The Prime Minister’s Prize for Science is Australia’s highest award for excellence in science research, and was presented to Professor Speed tonight at a ceremony at Parliament House. The award recognises the significant importance of bioinformatics in modern biomedical science.
Bioinformatics is a relatively new branch of science that combines maths, statistics and computer science to solve complex biological problems. Over the course of his 44-year career, Professor Speed has developed mathematical and statistical tools that enable biologists to make sense of the vast amounts of information generated by rapidly advancing (next-generation) genetic technologies.
Bioinformatics has made it possible to look at hundreds of genes in a DNA sequence at once to understand the genetic changes involved in complicated diseases such as cancers, and is integral to the genomics revolution that is driving the sequencing of whole genomes in record times. Professor Speed has developed tools to identify genes that are responsible for different traits, diseases or cancers by sifting through these enormous volumes of data.
In addition to developing tools to help biologists analyse and explain their results, Professor Speed is working with biologists to determine the genetic traits that make normal and cancerous cells different; developing tools to help determine if thyroid growths are benign or cancerous; and determining the risk children in malaria-endemic countries have of developing clinical malaria, which helps to inform prevention and treatment strategies.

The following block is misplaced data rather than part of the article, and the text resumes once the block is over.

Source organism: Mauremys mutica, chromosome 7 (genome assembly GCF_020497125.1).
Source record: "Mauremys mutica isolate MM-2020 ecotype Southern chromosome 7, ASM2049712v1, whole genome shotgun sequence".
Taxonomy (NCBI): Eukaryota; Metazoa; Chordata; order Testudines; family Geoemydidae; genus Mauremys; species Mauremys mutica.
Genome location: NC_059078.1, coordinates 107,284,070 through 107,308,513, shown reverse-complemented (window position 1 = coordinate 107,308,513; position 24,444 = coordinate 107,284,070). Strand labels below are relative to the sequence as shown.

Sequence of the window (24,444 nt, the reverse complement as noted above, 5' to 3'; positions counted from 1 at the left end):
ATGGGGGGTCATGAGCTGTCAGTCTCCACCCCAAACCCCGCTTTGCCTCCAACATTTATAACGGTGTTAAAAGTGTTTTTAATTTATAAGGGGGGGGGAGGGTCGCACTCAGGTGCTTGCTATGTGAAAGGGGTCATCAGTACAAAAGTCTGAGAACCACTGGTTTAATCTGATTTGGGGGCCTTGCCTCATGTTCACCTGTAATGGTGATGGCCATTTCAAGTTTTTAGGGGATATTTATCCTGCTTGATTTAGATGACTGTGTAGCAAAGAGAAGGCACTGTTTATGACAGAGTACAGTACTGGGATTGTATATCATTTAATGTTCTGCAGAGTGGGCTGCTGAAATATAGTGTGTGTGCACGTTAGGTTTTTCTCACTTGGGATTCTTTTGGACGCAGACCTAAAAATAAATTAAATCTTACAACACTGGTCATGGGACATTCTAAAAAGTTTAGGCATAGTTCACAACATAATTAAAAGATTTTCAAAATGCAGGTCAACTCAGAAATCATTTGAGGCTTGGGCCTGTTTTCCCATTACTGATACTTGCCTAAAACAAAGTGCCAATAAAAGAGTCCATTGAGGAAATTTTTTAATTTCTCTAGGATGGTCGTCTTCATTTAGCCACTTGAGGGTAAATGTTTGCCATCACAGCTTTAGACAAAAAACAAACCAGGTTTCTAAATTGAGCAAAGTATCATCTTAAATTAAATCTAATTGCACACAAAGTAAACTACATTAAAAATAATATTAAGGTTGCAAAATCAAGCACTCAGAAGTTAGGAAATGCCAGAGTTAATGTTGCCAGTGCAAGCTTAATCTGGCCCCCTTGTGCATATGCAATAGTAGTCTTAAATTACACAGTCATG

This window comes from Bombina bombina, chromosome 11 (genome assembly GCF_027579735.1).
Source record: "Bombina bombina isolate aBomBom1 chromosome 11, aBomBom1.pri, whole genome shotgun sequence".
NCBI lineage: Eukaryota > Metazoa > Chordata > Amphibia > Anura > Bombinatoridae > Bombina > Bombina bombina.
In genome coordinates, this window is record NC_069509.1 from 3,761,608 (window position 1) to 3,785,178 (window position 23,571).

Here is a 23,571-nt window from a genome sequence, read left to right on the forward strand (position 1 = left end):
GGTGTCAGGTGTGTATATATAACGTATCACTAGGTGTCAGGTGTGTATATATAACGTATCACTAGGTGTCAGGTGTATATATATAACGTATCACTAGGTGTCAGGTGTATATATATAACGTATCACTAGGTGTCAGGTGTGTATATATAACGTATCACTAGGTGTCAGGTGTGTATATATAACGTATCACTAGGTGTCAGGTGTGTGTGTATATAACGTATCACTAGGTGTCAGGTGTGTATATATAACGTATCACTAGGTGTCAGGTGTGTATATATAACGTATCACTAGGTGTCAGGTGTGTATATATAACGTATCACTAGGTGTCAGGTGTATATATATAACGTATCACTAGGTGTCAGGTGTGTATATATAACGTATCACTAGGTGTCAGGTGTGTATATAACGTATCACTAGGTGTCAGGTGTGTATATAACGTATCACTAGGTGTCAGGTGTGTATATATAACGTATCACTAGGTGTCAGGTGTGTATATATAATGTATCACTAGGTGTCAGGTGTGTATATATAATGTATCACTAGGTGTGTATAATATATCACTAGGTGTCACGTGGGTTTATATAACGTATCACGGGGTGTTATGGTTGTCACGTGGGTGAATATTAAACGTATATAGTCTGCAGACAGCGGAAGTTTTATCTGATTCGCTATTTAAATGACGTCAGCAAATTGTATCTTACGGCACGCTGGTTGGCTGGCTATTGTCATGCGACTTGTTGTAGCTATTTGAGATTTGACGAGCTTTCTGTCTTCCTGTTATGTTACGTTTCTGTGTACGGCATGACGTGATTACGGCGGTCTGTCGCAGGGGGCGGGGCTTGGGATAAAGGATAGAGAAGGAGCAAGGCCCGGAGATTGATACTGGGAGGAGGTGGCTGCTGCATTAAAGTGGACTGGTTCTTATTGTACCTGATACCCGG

Professor Speed said it was a great honour to receive the Prime Minister’s Prize for Science. “Australia is full of many amazing and talented researchers, so it is humbling to be recognised in this way,” he said. “Science is a collaborative effort and I would like to thank the many students, postdocs and colleagues that have supported me throughout my career. In addition, I would like to thank my wife, Sally, whose love and support over the past 50 years has enabled me to pursue my research with passion.”
Walter and Eliza Hall Institute director Professor Doug Hilton said he was delighted Professor Speed’s global contributions to bioinformatics and biology had been recognised by the Australian Government. “Terry is a champion for statistics and bioinformatics, and has been instrumental in educating the next generation of bioinformaticians,” Professor Hilton said. “Not only is his scientific acumen first-class, he is a compassionate mentor and a true leader, demonstrated by his strong support for gender equality.”
Professor Speed is head of the institute’s Bioinformatics division and he still heads a small group at the University of California, Berkeley, US. He is also involved in The Cancer Genome Atlas project, an international collaboration that is identifying the genetic changes responsible for more than 20 types of cancer, in order to develop new diagnostics and treatments.
The 2013 Prime Minister’s Prize for Science is the latest in a string of awards for Professor Speed. In May, he was elected a Fellow of the Royal Society, UK, while in 2012 he was the recipient of the Victoria Prize for Science and Innovation and won the Thomas Reuters Citation Award in Biochemistry and Molecular Biology for being the most cited Australian researcher in that field for the past decade. He also received the inaugural National Health and Medical Research Council (NHMRC) Achievement Award for Excellence in Health and Medical Research in 2007, an NHMRC Fellowship in 2009 and the Australian Government Centenary Medal in 2001.
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